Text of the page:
The strength of an organization can be measured by how well it grows and maintains its membership. At its peak in 1994 AMSAT had about 8,000 members. Ten years later in 2004 that number was down to less than 3,900 and has remained in the 3,700 to 3,900 range to the present day. AMSAT is not alone in the amateur radio community with this problem. A recent article in QST by ARRL CEO Howard Michel, WB2ITX, pointed out that there are 30,000 new licensees each year. Only 17 to 18% of these join ARRL. After one year only 61% of those members re-join. Mr. Michel’s conclusion is that “there is something wrong with the value proposition of membership”. Ham radio operators are not a monolith. These 30,000 new hams (75% of which are Technician class) say they want more training and support, they want to participate in public service and emergency communications, they are interested in the technical aspects of radio.
I feel AMSAT is in the same situation. 75% of new hams with Technician class licenses are 22,500 potential new members. If we captured just 1% it would be an additional 225 members a year. The problem with AMSAT’s value proposition is that all it has to offer is another way to accumulate grid squares. Please don’t misunderstand me, I am not belittling the level of proficiency required to make these contacts. My point is not everyone is into contesting and that is pretty much what working the current LEO satellites is all about. How were things different in 1994 when we had 8,000 members ? We had HEO satellites AO-10 and AO-13, we had FM satellites UO-14 and AO-27, we had digital store-and-forward satellites AO-16,LO-19, IO-26, we had linear satellites FO-12,FO-20, RS-14. we had HF satellites RS-12, we had satellites with cameras, UO-11, KO-25. We had a digitalker, DO-17. There was something for everybody. We had a viable emergency communications function with the HEO’s and store-and-forward PACSATs.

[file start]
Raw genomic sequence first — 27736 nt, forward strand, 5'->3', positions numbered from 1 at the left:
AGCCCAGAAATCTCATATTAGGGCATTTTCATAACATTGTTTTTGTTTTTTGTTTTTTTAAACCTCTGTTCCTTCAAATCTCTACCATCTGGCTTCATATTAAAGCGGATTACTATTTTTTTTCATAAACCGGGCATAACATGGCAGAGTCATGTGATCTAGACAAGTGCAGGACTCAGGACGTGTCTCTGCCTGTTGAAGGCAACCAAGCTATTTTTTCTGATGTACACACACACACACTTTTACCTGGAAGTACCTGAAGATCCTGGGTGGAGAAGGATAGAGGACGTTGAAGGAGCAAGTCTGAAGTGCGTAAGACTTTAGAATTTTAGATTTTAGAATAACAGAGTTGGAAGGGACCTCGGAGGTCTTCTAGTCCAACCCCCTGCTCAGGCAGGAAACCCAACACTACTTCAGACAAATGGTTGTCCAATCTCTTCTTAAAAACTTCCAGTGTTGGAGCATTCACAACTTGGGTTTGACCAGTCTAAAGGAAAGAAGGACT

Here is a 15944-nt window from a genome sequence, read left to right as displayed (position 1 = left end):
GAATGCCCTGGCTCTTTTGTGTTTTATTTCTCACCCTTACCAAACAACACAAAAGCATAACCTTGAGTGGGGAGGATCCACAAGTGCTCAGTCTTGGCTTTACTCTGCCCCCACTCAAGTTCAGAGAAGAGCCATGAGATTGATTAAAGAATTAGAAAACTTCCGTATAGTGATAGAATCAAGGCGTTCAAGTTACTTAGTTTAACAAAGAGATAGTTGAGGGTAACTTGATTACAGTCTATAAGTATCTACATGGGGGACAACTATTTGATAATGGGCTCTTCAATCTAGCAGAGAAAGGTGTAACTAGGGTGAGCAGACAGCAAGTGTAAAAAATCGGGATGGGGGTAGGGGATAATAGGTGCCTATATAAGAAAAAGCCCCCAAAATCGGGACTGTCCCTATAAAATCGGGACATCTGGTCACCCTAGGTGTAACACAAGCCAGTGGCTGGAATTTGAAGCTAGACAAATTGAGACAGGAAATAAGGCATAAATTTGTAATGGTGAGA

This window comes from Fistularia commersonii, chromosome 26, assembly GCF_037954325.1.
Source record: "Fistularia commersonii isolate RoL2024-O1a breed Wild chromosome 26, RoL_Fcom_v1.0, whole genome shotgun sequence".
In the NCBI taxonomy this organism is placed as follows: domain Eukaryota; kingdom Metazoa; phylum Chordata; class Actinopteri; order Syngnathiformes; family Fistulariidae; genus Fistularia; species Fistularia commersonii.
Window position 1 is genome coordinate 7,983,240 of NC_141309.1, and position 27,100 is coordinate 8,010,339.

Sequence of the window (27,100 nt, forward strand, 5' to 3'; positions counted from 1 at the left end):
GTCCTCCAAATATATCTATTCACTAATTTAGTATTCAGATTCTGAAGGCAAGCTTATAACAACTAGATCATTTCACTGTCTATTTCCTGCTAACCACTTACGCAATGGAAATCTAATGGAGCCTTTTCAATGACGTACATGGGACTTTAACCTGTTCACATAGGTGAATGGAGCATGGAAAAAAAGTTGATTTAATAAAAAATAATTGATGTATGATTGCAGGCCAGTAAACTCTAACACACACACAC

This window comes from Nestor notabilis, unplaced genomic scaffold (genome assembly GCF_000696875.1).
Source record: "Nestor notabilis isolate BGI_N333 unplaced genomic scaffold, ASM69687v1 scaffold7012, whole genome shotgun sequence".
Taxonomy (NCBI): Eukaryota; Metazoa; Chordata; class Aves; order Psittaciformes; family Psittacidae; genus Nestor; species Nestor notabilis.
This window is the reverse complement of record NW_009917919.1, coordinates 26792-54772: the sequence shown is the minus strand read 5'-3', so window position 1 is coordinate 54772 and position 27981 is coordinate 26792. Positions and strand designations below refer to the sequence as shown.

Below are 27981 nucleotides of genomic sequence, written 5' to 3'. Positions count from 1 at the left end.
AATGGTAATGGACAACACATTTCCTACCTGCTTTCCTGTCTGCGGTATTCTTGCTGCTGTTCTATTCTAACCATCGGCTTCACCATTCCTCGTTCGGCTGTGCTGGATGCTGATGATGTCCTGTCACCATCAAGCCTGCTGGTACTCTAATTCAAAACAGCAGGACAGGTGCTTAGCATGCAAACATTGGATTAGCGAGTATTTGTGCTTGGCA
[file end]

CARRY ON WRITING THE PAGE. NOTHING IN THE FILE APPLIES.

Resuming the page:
There is no excuse for not having more of a variety of satellites. We may not be able to build and launch a HEO just yet but there is no reason we couldn’t build another PACSAT satellite and encourage other international AMSAT groups to build some in order to once again have a viable emergency communications capability. Why has AMSAT NEVER launched an APRS satellite ? Used in conjunction with terrestrial gateways these provide real time communications for more than just position info.
Why are the only awards given by AMSAT are for operating accomplishments. If you make a certain number of QSO’s via satellite or collect a certain number of grid squares you are recognized in the AMSAT Journal. Why are there no awards for technical accomplishments outside an AMSAT project? Why are there no awards for public service using satellite? Why are there no awards for mentoring hams new to satellites?
The incumbent leaders of AMSAT are so afraid of alienating any of the current base they keep the entire organization stagnant. This has not been AMSAT’s history and it should not be AMSAT’s future. We can’t have growth without innovation.